Farm Health & Safety- Slurry Management
Open & Closed Periods
As many of you are aware in 2019 the closed period for chemical fertiliser started on the 15th of September, 15th of October for slurry & farm yard manure on the 1st of November. This meant that chemical fertiliser could not be spread after the 15th of September, slurry after the 15th of October and farm yard manure after the 1st of November. When it comes to the open period for putting out slurry, chemical fertiliser or farm yard manure, Ireland is split into three zones. The three zones with the according areas and open period dates are listed below;
Zone A- 12th of January
Carlow, Cork, Dublin, Kildare, Kilkenny, Laois, Offaly, Tipperary, Waterford, Wexford & Wicklow
Zone B- 15th of January
Clare, Galway, Kerry, Limerick, Longford, Louth, Mayo, Meath, Roscommon, Sligo & Westmeath
Zone C- 31st of January
Donegal, Leitrim, Cavan, Monaghan, Antrim, Fermanagh, Derry, Down, Tyrone & Armagh
As of the 1st of February all zones are cleared to spread chemical fertiliser, slurry & farm yard manure according to the Department of Agriculture, Food & the Marine. Farmers are reminded to not just keep an eye out for dry weather to spread slurry but for heavy rainfall postpone applying slurry, to avoid the risk run off. Slurry should be spread initially on paddocks with low grass covers and paddocks with low Phosphorus (P) & Potassium (K) levels identified through soil sampling. Farmers are also advised to use protected urea this spring when applying chemical fertiliser to avoid the risk of leaching.
Health & Safety
Farmers are also reminded of the dangers around the opened period which they often forget to consider. Drowning and gas poisoning are the two major health and safety problems associated with slurry, it not only affects the farmers but the children and elderly are particularly at risk. In the period 2000-2010, 30% of child fatal accidents on farms were caused by drowning in slurry or water. In the same period 8% of deaths to elderly farmers were caused by drowning. Now with slurry spreading season underway farmers need to raise their awareness levels with their family and friends and remain vigilant to the risks involved in slurry spreading.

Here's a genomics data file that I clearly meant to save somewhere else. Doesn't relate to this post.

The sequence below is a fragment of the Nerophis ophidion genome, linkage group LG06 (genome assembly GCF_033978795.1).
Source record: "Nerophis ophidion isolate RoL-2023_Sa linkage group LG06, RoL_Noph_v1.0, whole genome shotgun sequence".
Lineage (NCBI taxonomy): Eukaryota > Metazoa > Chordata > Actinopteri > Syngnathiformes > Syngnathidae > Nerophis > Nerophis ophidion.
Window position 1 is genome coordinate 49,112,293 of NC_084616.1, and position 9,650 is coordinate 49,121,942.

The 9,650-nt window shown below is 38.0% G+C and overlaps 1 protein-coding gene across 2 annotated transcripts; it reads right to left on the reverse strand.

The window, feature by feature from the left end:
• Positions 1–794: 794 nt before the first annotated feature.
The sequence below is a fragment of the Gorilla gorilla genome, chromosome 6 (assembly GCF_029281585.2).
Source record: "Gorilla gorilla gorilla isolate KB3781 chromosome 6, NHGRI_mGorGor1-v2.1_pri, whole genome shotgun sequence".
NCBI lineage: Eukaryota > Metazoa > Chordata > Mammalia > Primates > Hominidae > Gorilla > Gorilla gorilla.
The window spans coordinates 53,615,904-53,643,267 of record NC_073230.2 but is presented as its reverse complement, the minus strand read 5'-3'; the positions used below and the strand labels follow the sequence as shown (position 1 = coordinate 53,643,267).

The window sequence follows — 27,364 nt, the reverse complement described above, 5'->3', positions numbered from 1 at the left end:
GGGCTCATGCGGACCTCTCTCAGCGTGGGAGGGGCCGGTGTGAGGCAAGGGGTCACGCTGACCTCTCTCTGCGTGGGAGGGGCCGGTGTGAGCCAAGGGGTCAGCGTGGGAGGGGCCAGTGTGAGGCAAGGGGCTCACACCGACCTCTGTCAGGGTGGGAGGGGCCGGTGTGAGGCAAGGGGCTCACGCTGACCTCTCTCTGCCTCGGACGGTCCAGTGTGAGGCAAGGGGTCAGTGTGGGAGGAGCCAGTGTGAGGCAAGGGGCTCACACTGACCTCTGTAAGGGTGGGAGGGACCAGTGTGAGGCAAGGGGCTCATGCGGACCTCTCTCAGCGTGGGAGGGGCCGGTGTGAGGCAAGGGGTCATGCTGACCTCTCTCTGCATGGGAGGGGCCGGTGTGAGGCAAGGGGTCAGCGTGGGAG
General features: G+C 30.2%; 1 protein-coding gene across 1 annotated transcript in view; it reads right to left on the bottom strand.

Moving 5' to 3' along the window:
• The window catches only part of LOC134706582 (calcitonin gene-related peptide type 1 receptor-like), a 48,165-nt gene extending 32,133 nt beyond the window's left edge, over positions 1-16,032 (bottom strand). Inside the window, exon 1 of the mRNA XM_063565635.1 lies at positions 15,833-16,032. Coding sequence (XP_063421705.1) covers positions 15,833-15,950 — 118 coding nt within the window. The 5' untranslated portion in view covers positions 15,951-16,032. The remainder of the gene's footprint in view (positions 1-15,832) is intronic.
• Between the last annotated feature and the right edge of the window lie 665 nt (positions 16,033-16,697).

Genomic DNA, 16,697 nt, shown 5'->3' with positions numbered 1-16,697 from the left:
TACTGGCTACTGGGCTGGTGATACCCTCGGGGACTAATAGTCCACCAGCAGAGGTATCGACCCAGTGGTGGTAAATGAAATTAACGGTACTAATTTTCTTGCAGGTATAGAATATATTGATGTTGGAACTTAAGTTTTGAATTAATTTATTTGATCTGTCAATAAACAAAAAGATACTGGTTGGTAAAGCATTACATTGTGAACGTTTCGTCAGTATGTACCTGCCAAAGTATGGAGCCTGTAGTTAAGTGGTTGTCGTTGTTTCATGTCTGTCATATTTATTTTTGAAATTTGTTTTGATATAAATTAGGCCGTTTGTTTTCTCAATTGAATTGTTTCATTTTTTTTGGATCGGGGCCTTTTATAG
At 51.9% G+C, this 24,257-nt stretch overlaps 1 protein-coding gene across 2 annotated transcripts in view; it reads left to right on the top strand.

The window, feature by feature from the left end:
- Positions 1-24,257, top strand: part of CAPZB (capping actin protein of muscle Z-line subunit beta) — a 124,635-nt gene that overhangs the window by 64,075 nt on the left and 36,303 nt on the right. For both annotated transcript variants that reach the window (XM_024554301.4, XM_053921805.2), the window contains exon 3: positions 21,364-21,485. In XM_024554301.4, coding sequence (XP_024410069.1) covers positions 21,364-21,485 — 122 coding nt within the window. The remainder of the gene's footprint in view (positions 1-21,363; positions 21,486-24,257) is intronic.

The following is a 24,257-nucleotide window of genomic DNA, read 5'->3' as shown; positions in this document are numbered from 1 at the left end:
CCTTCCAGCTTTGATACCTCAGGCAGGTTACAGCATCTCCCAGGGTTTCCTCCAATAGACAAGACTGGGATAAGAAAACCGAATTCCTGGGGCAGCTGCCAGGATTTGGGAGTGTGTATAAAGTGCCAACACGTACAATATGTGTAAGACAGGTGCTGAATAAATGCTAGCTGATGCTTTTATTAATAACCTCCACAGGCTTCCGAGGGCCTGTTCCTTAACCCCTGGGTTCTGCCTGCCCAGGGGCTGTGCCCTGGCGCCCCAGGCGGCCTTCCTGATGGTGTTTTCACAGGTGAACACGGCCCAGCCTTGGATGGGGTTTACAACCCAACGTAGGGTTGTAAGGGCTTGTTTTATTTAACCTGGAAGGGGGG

It is very important to note that smell is no indicator of the absence of gas, as many gases are odourless. Hydrogen sulphide has a 'rotten egg' smell at low levels, but cannot be smelt at higher levels. High levels can be released when slurry is agitated. One breath or lung-full at this level causes instant death.
Always Obey Safe Agitation Guidelines, these include;
- Always agitate on windy days.
- Remove all livestock from slatted shed before agitating.
- Keep pets under control and away from the working area.
- Open all doors to slatted sheds.
- Control access to slatted sheds where slurry is being agitated.
- Agitate/ Ventilate and stay away for 30 minutes.
- Work upwind at all times.
- Never enter a slurry tank, even if it is empty.
- Keep tank openings secure at all times and control access.
- If at all possible for the safety of yourself never agitate alone.
- If the above point is not possible, make sure your phone is charged fully and tell someone where you are and how long you will be gone for.
Some of the information in this article was obtained from the Health & Safety Authority's Website.
For more information on Health & Safety when working with slurry, please follow the below link;
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